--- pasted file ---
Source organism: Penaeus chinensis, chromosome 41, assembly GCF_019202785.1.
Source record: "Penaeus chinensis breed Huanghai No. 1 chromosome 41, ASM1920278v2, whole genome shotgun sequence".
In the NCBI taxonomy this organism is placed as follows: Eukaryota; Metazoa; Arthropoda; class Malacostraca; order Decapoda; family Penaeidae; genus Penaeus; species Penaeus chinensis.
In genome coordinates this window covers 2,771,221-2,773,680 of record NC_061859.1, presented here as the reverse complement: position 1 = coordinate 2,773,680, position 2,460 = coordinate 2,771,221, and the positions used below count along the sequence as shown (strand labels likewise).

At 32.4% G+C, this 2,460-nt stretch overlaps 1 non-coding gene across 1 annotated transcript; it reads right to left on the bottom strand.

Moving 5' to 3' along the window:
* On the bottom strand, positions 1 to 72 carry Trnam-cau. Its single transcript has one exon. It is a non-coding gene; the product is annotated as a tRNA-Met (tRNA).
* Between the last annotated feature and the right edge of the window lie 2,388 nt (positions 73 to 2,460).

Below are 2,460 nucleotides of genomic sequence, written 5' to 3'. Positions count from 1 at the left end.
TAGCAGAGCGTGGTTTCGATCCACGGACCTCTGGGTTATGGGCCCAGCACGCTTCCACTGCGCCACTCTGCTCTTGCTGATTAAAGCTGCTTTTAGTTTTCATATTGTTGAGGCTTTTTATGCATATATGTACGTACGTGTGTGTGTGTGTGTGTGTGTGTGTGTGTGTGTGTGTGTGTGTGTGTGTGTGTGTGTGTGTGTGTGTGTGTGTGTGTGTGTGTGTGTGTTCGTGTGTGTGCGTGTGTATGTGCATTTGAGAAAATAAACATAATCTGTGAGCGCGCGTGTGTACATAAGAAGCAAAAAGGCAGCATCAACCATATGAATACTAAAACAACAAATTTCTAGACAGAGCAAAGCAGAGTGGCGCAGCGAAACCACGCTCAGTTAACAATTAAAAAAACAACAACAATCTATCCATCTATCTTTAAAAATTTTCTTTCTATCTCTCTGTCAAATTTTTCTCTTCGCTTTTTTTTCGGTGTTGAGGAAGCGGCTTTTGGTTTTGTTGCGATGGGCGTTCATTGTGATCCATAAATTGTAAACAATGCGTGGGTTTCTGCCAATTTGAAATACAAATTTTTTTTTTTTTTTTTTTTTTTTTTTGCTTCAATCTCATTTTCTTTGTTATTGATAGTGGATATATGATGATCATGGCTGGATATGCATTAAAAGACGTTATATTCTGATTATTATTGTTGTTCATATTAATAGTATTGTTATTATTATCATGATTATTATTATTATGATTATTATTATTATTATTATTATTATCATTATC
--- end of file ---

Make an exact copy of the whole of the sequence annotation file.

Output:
Source organism: Penaeus chinensis, chromosome 41, assembly GCF_019202785.1.
Source record: "Penaeus chinensis breed Huanghai No. 1 chromosome 41, ASM1920278v2, whole genome shotgun sequence".
In the NCBI taxonomy this organism is placed as follows: Eukaryota; Metazoa; Arthropoda; class Malacostraca; order Decapoda; family Penaeidae; genus Penaeus; species Penaeus chinensis.
In genome coordinates this window covers 2,771,221-2,773,680 of record NC_061859.1, presented here as the reverse complement: position 1 = coordinate 2,773,680, position 2,460 = coordinate 2,771,221, and the positions used below count along the sequence as shown (strand labels likewise).

At 32.4% G+C, this 2,460-nt stretch overlaps 1 non-coding gene across 1 annotated transcript; it reads right to left on the bottom strand.

Moving 5' to 3' along the window:
* On the bottom strand, positions 1 to 72 carry Trnam-cau. Its single transcript has one exon. It is a non-coding gene; the product is annotated as a tRNA-Met (tRNA).
* Between the last annotated feature and the right edge of the window lie 2,388 nt (positions 73 to 2,460).

Below are 2,460 nucleotides of genomic sequence, written 5' to 3'. Positions count from 1 at the left end.
TAGCAGAGCGTGGTTTCGATCCACGGACCTCTGGGTTATGGGCCCAGCACGCTTCCACTGCGCCACTCTGCTCTTGCTGATTAAAGCTGCTTTTAGTTTTCATATTGTTGAGGCTTTTTATGCATATATGTACGTACGTGTGTGTGTGTGTGTGTGTGTGTGTGTGTGTGTGTGTGTGTGTGTGTGTGTGTGTGTGTGTGTGTGTGTGTGTGTGTGTGTGTGTGTGTTCGTGTGTGTGCGTGTGTATGTGCATTTGAGAAAATAAACATAATCTGTGAGCGCGCGTGTGTACATAAGAAGCAAAAAGGCAGCATCAACCATATGAATACTAAAACAACAAATTTCTAGACAGAGCAAAGCAGAGTGGCGCAGCGAAACCACGCTCAGTTAACAATTAAAAAAACAACAACAATCTATCCATCTATCTTTAAAAATTTTCTTTCTATCTCTCTGTCAAATTTTTCTCTTCGCTTTTTTTTCGGTGTTGAGGAAGCGGCTTTTGGTTTTGTTGCGATGGGCGTTCATTGTGATCCATAAATTGTAAACAATGCGTGGGTTTCTGCCAATTTGAAATACAAATTTTTTTTTTTTTTTTTTTTTTTTTTTGCTTCAATCTCATTTTCTTTGTTATTGATAGTGGATATATGATGATCATGGCTGGATATGCATTAAAAGACGTTATATTCTGATTATTATTGTTGTTCATATTAATAGTATTGTTATTATTATCATGATTATTATTATTATGATTATTATTATTATTATTATTATTATCATTATC